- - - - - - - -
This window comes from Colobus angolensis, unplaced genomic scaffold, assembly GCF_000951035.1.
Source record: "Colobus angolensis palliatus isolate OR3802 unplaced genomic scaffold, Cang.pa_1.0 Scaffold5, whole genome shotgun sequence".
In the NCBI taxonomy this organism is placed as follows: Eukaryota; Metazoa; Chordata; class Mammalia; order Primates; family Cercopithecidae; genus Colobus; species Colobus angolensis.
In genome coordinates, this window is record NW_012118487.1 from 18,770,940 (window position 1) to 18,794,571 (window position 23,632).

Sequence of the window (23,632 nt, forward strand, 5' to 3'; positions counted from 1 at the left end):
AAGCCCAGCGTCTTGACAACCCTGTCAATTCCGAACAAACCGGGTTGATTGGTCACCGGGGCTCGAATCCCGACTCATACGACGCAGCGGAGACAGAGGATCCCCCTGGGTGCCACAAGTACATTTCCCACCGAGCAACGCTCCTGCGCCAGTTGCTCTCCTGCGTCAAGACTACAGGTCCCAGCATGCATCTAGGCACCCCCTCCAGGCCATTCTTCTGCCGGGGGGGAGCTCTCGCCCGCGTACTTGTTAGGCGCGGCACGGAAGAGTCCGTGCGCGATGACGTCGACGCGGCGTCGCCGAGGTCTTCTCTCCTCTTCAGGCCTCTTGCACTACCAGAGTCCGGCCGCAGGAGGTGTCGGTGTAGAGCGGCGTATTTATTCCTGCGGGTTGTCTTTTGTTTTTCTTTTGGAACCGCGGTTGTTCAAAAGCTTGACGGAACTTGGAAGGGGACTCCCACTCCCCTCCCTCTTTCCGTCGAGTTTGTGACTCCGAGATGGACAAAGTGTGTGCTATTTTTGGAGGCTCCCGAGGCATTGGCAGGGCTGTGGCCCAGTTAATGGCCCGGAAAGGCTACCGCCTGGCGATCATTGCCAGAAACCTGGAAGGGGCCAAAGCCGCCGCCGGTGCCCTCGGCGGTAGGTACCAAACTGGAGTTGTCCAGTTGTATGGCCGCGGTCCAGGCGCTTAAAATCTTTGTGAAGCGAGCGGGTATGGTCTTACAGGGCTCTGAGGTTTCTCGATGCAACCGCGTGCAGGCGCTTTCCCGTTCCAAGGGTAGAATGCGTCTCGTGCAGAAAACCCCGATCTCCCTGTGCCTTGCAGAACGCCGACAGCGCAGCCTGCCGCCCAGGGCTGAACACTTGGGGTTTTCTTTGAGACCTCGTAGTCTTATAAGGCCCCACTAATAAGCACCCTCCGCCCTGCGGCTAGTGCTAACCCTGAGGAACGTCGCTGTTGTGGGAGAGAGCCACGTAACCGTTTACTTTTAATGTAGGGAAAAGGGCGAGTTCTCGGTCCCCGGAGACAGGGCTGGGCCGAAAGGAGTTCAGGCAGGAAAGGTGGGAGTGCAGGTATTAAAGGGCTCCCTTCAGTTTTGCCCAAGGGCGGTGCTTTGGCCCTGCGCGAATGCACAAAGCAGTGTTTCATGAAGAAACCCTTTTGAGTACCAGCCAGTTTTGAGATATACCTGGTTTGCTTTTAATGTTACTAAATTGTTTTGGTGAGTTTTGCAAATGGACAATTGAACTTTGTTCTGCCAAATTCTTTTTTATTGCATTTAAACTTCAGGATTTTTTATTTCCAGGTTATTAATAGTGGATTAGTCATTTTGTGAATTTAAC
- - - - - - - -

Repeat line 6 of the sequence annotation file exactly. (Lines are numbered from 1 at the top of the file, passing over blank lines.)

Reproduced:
AAGCCCAGCGTCTTGACAACCCTGTCAATTCCGAACAAACCGGGTTGATTGGTCACCGGGGCTCGAATCCCGACTCATACGACGCAGCGGAGACAGAGGATCCCCCTGGGTGCCACAAGTACATTTCCCACCGAGCAACGCTCCTGCGCCAGTTGCTCTCCTGCGTCAAGACTACAGGTCCCAGCATGCATCTAGGCACCCCCTCCAGGCCATTCTTCTGCCGGGGGGGAGCTCTCGCCCGCGTACTTGTTAGGCGCGGCACGGAAGAGTCCGTGCGCGATGACGTCGACGCGGCGTCGCCGAGGTCTTCTCTCCTCTTCAGGCCTCTTGCACTACCAGAGTCCGGCCGCAGGAGGTGTCGGTGTAGAGCGGCGTATTTATTCCTGCGGGTTGTCTTTTGTTTTTCTTTTGGAACCGCGGTTGTTCAAAAGCTTGACGGAACTTGGAAGGGGACTCCCACTCCCCTCCCTCTTTCCGTCGAGTTTGTGACTCCGAGATGGACAAAGTGTGTGCTATTTTTGGAGGCTCCCGAGGCATTGGCAGGGCTGTGGCCCAGTTAATGGCCCGGAAAGGCTACCGCCTGGCGATCATTGCCAGAAACCTGGAAGGGGCCAAAGCCGCCGCCGGTGCCCTCGGCGGTAGGTACCAAACTGGAGTTGTCCAGTTGTATGGCCGCGGTCCAGGCGCTTAAAATCTTTGTGAAGCGAGCGGGTATGGTCTTACAGGGCTCTGAGGTTTCTCGATGCAACCGCGTGCAGGCGCTTTCCCGTTCCAAGGGTAGAATGCGTCTCGTGCAGAAAACCCCGATCTCCCTGTGCCTTGCAGAACGCCGACAGCGCAGCCTGCCGCCCAGGGCTGAACACTTGGGGTTTTCTTTGAGACCTCGTAGTCTTATAAGGCCCCACTAATAAGCACCCTCCGCCCTGCGGCTAGTGCTAACCCTGAGGAACGTCGCTGTTGTGGGAGAGAGCCACGTAACCGTTTACTTTTAATGTAGGGAAAAGGGCGAGTTCTCGGTCCCCGGAGACAGGGCTGGGCCGAAAGGAGTTCAGGCAGGAAAGGTGGGAGTGCAGGTATTAAAGGGCTCCCTTCAGTTTTGCCCAAGGGCGGTGCTTTGGCCCTGCGCGAATGCACAAAGCAGTGTTTCATGAAGAAACCCTTTTGAGTACCAGCCAGTTTTGAGATATACCTGGTTTGCTTTTAATGTTACTAAATTGTTTTGGTGAGTTTTGCAAATGGACAATTGAACTTTGTTCTGCCAAATTCTTTTTTATTGCATTTAAACTTCAGGATTTTTTATTTCCAGGTTATTAATAGTGGATTAGTCATTTTGTGAATTTAAC